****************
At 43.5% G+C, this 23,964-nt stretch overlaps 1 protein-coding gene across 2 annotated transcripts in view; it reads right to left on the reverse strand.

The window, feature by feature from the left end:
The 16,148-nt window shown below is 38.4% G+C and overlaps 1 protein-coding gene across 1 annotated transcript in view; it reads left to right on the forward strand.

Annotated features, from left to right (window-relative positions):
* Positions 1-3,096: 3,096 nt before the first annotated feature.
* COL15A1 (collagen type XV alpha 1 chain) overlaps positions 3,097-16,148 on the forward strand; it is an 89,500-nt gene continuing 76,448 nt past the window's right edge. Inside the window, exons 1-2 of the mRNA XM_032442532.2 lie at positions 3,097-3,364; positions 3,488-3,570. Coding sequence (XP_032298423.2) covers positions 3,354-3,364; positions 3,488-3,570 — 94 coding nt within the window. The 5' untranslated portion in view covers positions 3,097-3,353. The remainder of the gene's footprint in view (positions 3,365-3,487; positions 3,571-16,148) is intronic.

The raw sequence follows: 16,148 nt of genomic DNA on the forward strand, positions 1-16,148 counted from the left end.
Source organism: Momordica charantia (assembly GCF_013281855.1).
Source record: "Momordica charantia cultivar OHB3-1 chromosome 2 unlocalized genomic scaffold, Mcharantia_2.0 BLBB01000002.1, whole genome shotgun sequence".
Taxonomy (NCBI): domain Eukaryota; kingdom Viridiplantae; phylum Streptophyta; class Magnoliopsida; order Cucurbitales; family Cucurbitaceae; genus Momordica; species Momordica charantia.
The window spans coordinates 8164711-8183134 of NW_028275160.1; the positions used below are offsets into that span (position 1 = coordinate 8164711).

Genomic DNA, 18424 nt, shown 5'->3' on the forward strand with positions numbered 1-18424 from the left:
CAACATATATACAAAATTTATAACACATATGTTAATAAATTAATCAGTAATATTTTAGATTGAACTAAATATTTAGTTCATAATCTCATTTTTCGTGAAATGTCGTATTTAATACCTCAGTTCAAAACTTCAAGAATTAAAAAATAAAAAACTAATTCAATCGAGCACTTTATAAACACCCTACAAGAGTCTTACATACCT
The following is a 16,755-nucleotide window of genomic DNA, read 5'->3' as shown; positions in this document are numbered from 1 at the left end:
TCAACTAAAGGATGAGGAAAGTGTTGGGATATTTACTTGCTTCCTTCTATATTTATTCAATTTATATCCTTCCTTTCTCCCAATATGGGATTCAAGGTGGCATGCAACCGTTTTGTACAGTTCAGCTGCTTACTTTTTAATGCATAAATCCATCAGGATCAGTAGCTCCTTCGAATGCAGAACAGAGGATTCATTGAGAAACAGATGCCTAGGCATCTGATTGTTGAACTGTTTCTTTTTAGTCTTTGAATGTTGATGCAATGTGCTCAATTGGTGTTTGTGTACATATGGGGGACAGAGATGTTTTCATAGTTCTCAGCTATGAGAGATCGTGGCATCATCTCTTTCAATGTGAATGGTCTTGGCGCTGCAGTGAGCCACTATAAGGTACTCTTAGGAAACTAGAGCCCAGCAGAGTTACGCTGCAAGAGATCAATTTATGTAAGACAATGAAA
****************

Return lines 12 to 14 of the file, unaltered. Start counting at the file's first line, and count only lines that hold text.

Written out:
Genomic DNA, 18424 nt, shown 5'->3' on the forward strand with positions numbered 1-18424 from the left:
CAACATATATACAAAATTTATAACACATATGTTAATAAATTAATCAGTAATATTTTAGATTGAACTAAATATTTAGTTCATAATCTCATTTTTCGTGAAATGTCGTATTTAATACCTCAGTTCAAAACTTCAAGAATTAAAAAATAAAAAACTAATTCAATCGAGCACTTTATAAACACCCTACAAGAGTCTTACATACCT
The following is a 16,755-nucleotide window of genomic DNA, read 5'->3' as shown; positions in this document are numbered from 1 at the left end: